This section is about the geography of the United States. And although we look at the country's physical geography, our central interest is not landforms, climate, soils, or vegetation but the human imprint on the landscape.
This does not mean that the physical environment is ignored. In fact, in some instances it holds a central role since the physical environment often plays a significant role in the pattern of people's activities. One factor in the importance of New York City is certainly its location on one of the world's finest natural harbors. Southern Florida's long growing season and mild winters enable it to be a leader in the production of oranges, lemons, and sugarcane.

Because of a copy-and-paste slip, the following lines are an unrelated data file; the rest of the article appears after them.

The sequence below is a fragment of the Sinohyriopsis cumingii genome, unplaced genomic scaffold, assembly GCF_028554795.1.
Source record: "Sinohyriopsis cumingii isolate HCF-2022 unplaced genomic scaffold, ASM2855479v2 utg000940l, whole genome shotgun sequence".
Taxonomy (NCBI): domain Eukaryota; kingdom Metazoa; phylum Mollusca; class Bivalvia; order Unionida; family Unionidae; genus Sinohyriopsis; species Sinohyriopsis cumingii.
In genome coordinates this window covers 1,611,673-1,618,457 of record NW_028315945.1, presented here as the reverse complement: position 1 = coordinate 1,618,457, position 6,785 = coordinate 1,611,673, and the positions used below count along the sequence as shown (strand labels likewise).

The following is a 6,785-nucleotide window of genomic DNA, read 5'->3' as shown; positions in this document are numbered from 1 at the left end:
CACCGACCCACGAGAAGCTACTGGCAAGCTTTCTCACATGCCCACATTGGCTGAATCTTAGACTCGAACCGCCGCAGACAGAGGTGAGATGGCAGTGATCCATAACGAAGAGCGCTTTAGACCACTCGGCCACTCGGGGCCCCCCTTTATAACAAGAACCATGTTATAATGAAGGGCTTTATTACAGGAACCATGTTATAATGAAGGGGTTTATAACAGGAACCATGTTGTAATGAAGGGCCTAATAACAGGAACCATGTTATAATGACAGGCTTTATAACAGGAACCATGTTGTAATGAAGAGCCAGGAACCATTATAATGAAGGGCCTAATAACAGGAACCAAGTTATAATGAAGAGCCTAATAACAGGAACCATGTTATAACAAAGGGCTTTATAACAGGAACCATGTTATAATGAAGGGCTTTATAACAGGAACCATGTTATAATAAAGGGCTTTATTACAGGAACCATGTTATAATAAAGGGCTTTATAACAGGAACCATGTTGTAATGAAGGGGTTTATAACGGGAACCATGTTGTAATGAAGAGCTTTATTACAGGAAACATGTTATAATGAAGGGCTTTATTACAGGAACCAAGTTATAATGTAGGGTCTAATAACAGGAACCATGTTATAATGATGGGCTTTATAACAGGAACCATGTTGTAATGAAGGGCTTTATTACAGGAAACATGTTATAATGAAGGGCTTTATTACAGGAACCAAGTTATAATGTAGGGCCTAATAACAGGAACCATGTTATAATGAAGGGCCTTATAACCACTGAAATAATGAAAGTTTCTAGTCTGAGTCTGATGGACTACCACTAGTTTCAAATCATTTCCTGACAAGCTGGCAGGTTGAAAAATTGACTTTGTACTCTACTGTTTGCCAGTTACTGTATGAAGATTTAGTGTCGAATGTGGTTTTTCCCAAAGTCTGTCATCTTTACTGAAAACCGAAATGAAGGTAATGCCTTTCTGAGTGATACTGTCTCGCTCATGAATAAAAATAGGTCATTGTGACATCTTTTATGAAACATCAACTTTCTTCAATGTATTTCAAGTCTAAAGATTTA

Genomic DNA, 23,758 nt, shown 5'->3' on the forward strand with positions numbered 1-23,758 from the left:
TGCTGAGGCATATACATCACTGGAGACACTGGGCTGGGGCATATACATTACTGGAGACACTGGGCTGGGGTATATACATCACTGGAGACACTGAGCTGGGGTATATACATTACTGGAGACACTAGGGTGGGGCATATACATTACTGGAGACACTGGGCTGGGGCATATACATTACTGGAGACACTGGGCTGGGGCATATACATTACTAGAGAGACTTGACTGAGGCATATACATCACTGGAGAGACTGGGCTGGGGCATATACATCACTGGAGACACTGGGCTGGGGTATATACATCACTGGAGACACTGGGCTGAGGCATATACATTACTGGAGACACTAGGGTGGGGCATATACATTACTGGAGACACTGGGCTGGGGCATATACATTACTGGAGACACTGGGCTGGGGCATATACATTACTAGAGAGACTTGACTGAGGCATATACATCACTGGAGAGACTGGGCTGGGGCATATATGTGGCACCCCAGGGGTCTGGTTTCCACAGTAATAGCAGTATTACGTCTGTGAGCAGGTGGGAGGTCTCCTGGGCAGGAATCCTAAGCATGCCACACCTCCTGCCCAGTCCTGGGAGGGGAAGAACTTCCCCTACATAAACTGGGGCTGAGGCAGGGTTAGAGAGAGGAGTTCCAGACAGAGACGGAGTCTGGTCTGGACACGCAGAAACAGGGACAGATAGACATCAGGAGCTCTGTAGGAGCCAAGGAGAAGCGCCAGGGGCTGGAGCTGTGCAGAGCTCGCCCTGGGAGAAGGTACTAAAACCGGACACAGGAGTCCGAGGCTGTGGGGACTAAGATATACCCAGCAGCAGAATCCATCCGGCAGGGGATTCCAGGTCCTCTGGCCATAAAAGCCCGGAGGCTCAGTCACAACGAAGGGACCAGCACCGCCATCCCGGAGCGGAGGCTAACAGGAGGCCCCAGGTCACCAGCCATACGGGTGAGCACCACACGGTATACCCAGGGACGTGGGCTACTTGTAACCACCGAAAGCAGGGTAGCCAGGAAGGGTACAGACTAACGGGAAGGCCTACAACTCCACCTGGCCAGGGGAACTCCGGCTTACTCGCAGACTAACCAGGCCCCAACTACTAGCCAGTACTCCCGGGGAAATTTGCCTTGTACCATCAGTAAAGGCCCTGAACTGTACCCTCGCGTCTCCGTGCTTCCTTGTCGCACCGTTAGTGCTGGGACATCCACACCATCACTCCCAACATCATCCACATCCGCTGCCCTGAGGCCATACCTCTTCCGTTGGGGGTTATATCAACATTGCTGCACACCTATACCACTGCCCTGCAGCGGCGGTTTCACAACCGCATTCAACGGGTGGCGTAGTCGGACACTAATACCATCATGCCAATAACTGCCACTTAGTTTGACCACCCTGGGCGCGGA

Still, Florida's mild climate does not automatically mean that it will be a supplier of oranges, and New York City's harbor is only one of many important reasons for the city's growth. The physical environment helps define human opportunities, but it does not in itself determine human activities. In general, the more advanced the level of technology, the greater the leeway a population has in dealing with the land.
It is obviously impossible to cover all the material that might fit into a geography of the United States. We have therefore chosen to divide the country into a number of areas, each of which has a special identity developed out of several interacting elements. We use these elements to form the themes around which each regional chapter is organized.
Read about Themes and Regions.
Source: U.S. Department of State